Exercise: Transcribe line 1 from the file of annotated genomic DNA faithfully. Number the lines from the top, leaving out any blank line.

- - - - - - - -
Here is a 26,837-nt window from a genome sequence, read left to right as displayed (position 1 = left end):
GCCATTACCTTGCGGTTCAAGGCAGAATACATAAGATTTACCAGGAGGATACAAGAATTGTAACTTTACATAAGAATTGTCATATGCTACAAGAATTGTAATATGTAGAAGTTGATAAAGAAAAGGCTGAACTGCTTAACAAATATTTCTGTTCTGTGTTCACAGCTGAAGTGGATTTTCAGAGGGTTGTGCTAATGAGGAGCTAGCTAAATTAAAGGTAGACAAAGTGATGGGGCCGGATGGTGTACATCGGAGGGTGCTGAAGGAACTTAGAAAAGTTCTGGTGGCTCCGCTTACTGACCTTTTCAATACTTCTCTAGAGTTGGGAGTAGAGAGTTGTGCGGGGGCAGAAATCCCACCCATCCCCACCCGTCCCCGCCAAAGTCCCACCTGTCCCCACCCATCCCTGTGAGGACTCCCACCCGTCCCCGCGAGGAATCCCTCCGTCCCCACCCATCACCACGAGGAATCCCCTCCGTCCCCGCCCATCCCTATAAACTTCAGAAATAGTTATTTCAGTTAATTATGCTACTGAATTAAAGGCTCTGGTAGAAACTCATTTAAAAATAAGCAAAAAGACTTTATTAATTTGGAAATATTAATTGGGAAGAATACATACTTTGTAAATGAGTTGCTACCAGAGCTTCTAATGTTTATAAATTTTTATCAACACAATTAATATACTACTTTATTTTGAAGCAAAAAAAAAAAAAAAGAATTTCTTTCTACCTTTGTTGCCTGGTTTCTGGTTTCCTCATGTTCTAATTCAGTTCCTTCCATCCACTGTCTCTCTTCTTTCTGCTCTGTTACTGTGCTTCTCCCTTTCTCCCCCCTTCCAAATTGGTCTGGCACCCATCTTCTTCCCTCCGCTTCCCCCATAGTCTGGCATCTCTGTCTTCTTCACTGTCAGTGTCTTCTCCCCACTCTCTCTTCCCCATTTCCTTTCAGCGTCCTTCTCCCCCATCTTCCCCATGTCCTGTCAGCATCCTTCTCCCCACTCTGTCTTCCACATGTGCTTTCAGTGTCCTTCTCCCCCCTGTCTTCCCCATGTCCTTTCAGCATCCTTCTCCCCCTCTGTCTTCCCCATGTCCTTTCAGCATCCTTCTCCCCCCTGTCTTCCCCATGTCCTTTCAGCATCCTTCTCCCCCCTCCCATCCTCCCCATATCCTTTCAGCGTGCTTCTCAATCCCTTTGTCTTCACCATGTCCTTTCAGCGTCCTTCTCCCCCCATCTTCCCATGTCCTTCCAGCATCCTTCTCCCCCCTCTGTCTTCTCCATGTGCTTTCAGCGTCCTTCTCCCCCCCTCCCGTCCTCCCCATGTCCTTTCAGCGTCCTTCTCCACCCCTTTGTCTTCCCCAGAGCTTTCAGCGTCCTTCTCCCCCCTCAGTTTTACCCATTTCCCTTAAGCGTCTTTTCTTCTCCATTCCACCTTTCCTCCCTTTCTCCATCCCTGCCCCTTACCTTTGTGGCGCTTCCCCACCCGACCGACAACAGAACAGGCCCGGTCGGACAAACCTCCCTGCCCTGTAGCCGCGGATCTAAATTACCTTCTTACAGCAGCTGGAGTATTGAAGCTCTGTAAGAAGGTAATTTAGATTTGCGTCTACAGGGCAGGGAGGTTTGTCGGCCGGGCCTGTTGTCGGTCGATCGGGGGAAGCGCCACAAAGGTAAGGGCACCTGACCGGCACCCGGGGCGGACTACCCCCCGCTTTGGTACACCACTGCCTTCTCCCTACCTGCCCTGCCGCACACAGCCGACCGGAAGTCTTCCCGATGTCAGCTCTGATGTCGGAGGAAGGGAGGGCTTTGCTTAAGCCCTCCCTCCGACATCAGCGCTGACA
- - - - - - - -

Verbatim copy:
Here is a 26,837-nt window from a genome sequence, read left to right as displayed (position 1 = left end):